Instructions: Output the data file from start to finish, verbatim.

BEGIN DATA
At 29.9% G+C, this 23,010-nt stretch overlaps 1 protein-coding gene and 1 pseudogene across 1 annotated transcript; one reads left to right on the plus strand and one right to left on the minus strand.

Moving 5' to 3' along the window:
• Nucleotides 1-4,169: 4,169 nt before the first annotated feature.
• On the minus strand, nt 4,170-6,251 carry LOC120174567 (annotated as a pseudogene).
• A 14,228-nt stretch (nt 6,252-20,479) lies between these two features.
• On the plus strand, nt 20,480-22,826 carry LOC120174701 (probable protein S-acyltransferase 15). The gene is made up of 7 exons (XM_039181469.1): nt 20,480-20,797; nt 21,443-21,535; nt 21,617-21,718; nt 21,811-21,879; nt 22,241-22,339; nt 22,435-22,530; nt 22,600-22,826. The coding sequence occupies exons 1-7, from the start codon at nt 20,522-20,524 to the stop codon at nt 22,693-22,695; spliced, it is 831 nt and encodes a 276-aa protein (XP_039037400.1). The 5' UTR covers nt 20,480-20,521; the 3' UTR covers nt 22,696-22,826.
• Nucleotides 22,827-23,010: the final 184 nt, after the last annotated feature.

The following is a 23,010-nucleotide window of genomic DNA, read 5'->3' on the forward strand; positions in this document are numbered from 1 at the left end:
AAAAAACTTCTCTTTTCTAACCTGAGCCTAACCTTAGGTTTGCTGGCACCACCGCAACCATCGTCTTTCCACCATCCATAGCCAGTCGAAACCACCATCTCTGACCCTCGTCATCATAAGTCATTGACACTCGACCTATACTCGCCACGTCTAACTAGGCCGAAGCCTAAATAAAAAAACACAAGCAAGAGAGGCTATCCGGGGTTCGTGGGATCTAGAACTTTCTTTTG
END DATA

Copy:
At 29.9% G+C, this 23,010-nt stretch overlaps 1 protein-coding gene and 1 pseudogene across 1 annotated transcript; one reads left to right on the plus strand and one right to left on the minus strand.

Moving 5' to 3' along the window:
• Nucleotides 1-4,169: 4,169 nt before the first annotated feature.
• On the minus strand, nt 4,170-6,251 carry LOC120174567 (annotated as a pseudogene).
• A 14,228-nt stretch (nt 6,252-20,479) lies between these two features.
• On the plus strand, nt 20,480-22,826 carry LOC120174701 (probable protein S-acyltransferase 15). The gene is made up of 7 exons (XM_039181469.1): nt 20,480-20,797; nt 21,443-21,535; nt 21,617-21,718; nt 21,811-21,879; nt 22,241-22,339; nt 22,435-22,530; nt 22,600-22,826. The coding sequence occupies exons 1-7, from the start codon at nt 20,522-20,524 to the stop codon at nt 22,693-22,695; spliced, it is 831 nt and encodes a 276-aa protein (XP_039037400.1). The 5' UTR covers nt 20,480-20,521; the 3' UTR covers nt 22,696-22,826.
• Nucleotides 22,827-23,010: the final 184 nt, after the last annotated feature.

The following is a 23,010-nucleotide window of genomic DNA, read 5'->3' on the forward strand; positions in this document are numbered from 1 at the left end:
AAAAAACTTCTCTTTTCTAACCTGAGCCTAACCTTAGGTTTGCTGGCACCACCGCAACCATCGTCTTTCCACCATCCATAGCCAGTCGAAACCACCATCTCTGACCCTCGTCATCATAAGTCATTGACACTCGACCTATACTCGCCACGTCTAACTAGGCCGAAGCCTAAATAAAAAAACACAAGCAAGAGAGGCTATCCGGGGTTCGTGGGATCTAGAACTTTCTTTTG